On appeal from an order of the Commissioner.
McGeehan, Donges and Colie. The opinion of the court was delivered by Colie, J.A.D.
The appellant seeks on this appeal to set aside an order of the Alcoholic Beverage Commissioner declaring forfeit a White truck and its contents. The facts are as follows: At about 2:30 A.M. on October 22, 1948, a White truck owned by appellant and driven by one Palmeri was stopped by the Hudson County police because it "had no name on the side of it; and the truck looked dilapidated, the truck did. It looked kind of heavy. The truck looked suspicious." The officers conversed with the driver who told them that he did not know the contents of the truck; that he was driving from New York to Paterson; that the truck carried a "hot" load of sugar which he was to deliver to a man by the name of Freddie in Paterson, where "they are going to cook it up and make alcohol out of it." Palmeri was arrested and taken with the truck to headquarters where a search revealed that it contained 110 hundred-pound bags of sugar. In the course of his interrogation, it came out that Palmeri had been arrested in New York State in connection with the seizure of an unregistered still.
When the matter came on for hearing before the Commissioner, the evidence upon which the Commissioner entered the order forfeiting the seized property was as outlined above.
The procedure was had by virtue of the provisions of R.S. 33:1-1 (y) and R.S. 33:1-66 (d) and authorizes the seizure, forfeiture and disposition of "any * * * substance * * * intended for use in the manufacture of alcoholic beverages" and any "vehicle * * * used * * * with intent to use the same in the manufacture * * * of illicit beverages." The procedure is of a civil and not of a criminal nature, and the burden of proof therefore is upon the State to establish its case by a preponderance of the evidence, and they are not held to proof beyond a reasonable doubt. The essential element in order to warrant the entry
of the order under review is a finding that the sugar and the vehicle were intended for use in the manufacture of illicit alcoholic beverages. The Commission based its case upon the existence of a still in Paterson operated by a man named Freddie, to which the seized articles were destined to go. Credible proof of this essential element must be found in the statements of the driver, Palmeri, for there is no other evidence in the record on this point, excepting only the negative testimony of two investigators of the Alcoholic Beverage Commission that they knew of no illegal still in Paterson nor of anyone by the name of Freddie operating such a still. The driver, when interrogated by the Hudson County police and later by the agents of the Alcoholic Beverage Commission, gave conflicting and irreconcilable versions in explanation of his presence on the road at the time of his arrest. The respondent recognized this for in the brief filed in this case it is said: "The driver gives varying and conflicting versions of the business he is then engaged in and his destination. He first denies any knowledge of the contents of the truck. He says he is bound for Paterson. Later he changes his intended destination to New York. He then relates that he is transporting a stolen load of sugar. He finally admits that he is carting the sugar to a still where 'Freddie' intends to use it in the unlawful manufacture of alcoholic beverages.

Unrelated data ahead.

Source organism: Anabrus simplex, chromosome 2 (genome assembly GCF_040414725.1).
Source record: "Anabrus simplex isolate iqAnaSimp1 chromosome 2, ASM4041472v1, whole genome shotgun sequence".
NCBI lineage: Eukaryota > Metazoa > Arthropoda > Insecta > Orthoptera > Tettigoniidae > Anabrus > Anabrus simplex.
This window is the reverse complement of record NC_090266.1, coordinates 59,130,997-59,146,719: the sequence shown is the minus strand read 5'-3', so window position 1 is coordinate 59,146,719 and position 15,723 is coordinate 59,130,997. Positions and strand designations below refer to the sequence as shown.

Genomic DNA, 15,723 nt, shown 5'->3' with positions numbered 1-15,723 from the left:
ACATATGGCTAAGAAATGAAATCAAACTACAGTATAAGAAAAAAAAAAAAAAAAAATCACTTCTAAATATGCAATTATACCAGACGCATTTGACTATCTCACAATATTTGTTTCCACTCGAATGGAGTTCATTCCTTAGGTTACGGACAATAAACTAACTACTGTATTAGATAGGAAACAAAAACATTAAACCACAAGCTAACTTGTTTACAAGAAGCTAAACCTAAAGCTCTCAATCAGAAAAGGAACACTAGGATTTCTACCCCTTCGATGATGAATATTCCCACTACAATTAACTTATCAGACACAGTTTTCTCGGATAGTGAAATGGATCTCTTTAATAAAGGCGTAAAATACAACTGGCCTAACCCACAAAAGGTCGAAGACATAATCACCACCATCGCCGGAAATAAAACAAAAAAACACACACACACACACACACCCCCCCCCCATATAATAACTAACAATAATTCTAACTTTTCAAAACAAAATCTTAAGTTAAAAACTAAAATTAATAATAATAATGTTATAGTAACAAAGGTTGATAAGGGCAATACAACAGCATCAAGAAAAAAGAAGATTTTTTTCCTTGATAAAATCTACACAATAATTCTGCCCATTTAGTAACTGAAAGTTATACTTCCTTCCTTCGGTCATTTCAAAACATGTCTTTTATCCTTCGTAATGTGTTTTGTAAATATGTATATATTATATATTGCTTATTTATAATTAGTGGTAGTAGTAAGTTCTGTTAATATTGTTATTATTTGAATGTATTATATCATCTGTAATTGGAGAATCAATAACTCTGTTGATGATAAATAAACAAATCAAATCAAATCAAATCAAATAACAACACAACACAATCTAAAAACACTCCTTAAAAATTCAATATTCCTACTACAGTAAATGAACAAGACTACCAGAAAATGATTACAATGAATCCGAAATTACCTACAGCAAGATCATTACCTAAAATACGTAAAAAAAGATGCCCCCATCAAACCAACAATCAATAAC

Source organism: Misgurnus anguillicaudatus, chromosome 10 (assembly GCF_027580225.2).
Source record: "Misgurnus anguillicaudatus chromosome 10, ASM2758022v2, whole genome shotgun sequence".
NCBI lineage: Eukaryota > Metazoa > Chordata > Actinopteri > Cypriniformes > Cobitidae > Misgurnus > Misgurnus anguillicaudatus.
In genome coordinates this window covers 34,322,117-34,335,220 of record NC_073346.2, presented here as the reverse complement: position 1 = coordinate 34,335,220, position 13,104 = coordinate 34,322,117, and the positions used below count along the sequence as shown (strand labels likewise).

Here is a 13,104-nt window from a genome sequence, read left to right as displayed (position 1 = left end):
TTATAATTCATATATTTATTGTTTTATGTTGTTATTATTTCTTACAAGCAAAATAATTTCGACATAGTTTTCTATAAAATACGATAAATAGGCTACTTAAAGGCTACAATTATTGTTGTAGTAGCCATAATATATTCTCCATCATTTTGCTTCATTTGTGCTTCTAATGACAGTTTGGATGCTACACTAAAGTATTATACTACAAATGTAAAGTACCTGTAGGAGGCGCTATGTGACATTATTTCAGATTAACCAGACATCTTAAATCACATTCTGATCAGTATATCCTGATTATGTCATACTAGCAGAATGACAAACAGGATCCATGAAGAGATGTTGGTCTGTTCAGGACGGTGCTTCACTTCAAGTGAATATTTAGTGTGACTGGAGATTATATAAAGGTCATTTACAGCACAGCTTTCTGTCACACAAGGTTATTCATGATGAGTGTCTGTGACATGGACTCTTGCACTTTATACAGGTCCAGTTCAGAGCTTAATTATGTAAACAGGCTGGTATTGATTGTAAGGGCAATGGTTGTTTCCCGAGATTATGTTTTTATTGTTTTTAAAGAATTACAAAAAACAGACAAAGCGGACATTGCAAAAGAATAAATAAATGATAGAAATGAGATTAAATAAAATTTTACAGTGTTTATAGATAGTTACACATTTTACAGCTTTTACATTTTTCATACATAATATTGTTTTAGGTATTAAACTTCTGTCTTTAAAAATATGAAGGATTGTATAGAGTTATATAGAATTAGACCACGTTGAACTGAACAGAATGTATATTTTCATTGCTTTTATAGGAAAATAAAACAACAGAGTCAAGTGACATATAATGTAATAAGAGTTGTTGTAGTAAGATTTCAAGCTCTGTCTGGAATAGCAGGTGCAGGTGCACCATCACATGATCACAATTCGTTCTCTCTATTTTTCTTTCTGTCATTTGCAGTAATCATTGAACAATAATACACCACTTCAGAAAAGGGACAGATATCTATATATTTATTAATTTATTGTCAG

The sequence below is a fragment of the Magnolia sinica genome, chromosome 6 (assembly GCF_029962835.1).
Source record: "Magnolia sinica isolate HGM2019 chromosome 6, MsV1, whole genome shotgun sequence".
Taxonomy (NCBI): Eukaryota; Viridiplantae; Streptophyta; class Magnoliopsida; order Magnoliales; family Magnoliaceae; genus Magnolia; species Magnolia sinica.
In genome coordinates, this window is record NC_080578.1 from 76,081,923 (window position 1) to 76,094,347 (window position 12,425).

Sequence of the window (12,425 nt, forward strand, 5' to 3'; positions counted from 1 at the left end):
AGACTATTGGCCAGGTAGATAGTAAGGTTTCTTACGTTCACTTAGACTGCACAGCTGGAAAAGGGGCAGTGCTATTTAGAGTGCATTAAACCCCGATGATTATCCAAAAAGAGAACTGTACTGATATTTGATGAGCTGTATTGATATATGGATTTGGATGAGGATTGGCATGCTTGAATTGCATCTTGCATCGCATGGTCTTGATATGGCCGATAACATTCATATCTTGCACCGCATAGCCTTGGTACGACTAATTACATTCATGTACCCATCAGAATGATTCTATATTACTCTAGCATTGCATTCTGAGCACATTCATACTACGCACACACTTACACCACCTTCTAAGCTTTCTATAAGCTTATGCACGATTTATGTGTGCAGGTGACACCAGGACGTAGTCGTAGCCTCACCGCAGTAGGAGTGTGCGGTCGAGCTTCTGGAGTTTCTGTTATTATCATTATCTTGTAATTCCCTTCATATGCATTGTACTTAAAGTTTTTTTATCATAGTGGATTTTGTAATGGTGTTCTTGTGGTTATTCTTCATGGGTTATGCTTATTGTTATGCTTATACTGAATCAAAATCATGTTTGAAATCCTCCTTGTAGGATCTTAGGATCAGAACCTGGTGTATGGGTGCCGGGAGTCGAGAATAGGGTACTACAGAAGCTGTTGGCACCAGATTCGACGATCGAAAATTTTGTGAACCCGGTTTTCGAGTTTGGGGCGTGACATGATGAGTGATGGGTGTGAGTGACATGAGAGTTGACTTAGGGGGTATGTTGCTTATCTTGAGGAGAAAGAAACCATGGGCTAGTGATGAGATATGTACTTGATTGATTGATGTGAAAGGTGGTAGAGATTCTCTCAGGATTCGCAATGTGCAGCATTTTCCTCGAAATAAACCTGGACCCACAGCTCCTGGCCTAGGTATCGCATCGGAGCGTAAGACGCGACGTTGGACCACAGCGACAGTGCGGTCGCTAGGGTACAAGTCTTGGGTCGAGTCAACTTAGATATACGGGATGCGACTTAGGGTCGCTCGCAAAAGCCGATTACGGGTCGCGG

"Several hours later, after opportunity for reflection, he gives a weird and unbelievable tale of borrowing the truck from a Sam Schifano for the purpose of carting an unknown cargo for two men whom he has met in the street and whose names he does not know. As the story unfolds at greater length, it becomes more incredible and weird and is intertwined with a girl, some drinks and a craps game."
The case presents the anomalous situation of the entry by the Commissioner of an order, the justification for which is dependent upon a belief in the credibility of a single witness, and in the brief filed in support of the Commissioner's ruling, the story of that witness is characterized as varying, conflicting, weird and unbelievable. We are in accord with that characterization of the witness, Palmeri's, story and we
are of the opinion that this evidence does not meet the burden of establishing by a preponderance of the evidence, the essential requisite that the truck and the sugar were intended for use in the manufacture of alcoholic beverages.
Our attention has been drawn to the cases of Patrick v. Driscoll , 132 N.J.L. 478 (Sup. Ct. 1945), and Commonwealth v. One 1936 Ford Truck , 7 A.2d 532 (Super. Ct. Pa. 1939). We point out that in each one of these cases the existence of an illicit still, at or in close proximity to the point where the articles were seized, was either admitted or proved. It is the absence of that fact that prompts us, in the instant case, to reverse the finding below, under Rule 3:81-13. The disposition of the case on the ground that the evidence did not sustain the ...